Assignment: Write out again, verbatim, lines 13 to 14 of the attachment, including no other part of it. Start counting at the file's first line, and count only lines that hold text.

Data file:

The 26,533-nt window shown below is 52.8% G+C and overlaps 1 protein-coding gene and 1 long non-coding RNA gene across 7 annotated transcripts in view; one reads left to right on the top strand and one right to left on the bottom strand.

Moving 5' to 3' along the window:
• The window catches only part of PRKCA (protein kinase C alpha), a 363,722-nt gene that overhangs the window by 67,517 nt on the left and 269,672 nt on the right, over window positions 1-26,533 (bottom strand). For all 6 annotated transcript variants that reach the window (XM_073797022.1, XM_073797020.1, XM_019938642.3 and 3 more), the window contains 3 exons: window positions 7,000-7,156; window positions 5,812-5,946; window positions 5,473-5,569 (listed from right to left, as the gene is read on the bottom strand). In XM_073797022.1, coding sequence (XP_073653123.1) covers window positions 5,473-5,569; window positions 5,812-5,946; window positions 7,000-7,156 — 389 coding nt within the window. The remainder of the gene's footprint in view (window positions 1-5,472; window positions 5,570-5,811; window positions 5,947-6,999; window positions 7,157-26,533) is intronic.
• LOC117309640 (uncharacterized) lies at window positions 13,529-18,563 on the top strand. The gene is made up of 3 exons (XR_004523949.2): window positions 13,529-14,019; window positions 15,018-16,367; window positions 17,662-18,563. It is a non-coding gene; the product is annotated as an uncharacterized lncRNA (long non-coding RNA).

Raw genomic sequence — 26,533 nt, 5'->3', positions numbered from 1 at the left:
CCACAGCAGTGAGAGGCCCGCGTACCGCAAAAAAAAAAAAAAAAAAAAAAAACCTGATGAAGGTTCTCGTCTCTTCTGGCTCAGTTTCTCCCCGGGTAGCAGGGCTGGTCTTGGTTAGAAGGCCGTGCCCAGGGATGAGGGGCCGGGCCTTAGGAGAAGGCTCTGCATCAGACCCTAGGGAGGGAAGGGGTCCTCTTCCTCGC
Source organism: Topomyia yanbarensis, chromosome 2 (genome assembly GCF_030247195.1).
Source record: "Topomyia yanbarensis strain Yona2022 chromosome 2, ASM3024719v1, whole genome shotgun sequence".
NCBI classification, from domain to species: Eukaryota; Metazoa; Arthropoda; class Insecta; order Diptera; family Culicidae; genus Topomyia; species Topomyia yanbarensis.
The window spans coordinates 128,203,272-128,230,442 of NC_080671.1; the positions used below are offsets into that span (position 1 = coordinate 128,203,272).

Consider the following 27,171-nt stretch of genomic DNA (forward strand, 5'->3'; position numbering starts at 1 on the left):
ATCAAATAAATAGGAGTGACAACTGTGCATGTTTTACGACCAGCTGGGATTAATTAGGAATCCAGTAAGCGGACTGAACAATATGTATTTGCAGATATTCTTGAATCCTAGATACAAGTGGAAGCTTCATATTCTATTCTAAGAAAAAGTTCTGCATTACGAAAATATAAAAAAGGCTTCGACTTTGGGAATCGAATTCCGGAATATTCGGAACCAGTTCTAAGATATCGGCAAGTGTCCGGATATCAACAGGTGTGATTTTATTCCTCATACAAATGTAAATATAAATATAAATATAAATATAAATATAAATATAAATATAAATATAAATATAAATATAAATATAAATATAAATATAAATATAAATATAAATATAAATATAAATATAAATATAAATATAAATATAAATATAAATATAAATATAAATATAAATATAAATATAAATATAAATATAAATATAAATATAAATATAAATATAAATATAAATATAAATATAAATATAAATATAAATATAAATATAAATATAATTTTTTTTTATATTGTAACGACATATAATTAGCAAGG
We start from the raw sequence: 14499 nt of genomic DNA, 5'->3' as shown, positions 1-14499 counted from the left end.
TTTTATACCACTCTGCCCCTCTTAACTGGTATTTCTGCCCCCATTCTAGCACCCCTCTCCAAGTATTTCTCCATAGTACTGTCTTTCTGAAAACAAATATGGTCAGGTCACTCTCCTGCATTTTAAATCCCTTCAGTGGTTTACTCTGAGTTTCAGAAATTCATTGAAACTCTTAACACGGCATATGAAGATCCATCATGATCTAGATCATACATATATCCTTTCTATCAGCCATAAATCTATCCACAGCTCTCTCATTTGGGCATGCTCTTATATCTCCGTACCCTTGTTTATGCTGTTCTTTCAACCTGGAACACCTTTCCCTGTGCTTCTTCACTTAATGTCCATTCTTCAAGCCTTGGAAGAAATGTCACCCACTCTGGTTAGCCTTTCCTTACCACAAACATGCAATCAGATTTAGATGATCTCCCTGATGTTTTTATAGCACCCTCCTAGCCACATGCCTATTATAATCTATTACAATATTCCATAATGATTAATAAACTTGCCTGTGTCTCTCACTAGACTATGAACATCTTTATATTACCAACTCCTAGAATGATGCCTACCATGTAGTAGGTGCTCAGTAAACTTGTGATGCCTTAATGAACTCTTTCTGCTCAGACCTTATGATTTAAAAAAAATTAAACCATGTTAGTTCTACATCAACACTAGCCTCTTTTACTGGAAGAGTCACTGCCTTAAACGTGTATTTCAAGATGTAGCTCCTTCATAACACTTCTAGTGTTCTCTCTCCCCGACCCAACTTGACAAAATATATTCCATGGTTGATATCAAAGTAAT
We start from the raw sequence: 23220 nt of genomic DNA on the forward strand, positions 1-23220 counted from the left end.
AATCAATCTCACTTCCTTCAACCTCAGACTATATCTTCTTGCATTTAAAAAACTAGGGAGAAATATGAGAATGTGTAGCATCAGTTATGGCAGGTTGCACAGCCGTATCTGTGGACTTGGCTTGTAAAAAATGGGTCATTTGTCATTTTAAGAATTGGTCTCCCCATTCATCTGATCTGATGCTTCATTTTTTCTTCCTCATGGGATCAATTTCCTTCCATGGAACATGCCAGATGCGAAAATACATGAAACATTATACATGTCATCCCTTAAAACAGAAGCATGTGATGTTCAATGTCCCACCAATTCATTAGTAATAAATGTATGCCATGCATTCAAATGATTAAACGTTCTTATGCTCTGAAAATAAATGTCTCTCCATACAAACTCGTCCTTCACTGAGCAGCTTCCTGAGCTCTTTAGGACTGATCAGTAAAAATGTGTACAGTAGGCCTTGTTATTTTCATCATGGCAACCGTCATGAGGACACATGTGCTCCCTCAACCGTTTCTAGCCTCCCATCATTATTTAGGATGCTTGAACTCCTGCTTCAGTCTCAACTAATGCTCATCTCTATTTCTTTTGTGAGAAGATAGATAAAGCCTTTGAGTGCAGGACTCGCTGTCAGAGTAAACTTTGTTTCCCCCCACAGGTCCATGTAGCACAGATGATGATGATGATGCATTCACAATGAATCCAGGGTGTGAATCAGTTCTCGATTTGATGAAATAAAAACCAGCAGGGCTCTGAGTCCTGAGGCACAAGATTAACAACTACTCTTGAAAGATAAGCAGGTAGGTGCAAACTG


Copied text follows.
We start from the raw sequence: 14499 nt of genomic DNA, 5'->3' as shown, positions 1-14499 counted from the left end.
TTTTATACCACTCTGCCCCTCTTAACTGGTATTTCTGCCCCCATTCTAGCACCCCTCTCCAAGTATTTCTCCATAGTACTGTCTTTCTGAAAACAAATATGGTCAGGTCACTCTCCTGCATTTTAAATCCCTTCAGTGGTTTACTCTGAGTTTCAGAAATTCATTGAAACTCTTAACACGGCATATGAAGATCCATCATGATCTAGATCATACATATATCCTTTCTATCAGCCATAAATCTATCCACAGCTCTCTCATTTGGGCATGCTCTTATATCTCCGTACCCTTGTTTATGCTGTTCTTTCAACCTGGAACACCTTTCCCTGTGCTTCTTCACTTAATGTCCATTCTTCAAGCCTTGGAAGAAATGTCACCCACTCTGGTTAGCCTTTCCTTACCACAAACATGCAATCAGATTTAGATGATCTCCCTGATGTTTTTATAGCACCCTCCTAGCCACATGCCTATTATAATCTATTACAATATTCCATAATGATTAATAAACTTGCCTGTGTCTCTCACTAGACTATGAACATCTTTATATTACCAACTCCTAGAATGATGCCTACCATGTAGTAGGTGCTCAGTAAACTTGTGATGCCTTAATGAACTCTTTCTGCTCAGACCTTATGATTTAAAAAAAATTAAACCATGTTAGTTCTACATCAACACTAGCCTCTTTTACTGGAAGAGTCACTGCCTTAAACGTGTATTTCAAGATGTAGCTCCTTCATAACACTTCTAGTGTTCTCTCTCCCCGACCCAACTTGACAAAATATATTCCATGGTTGATATCAAAGTAAT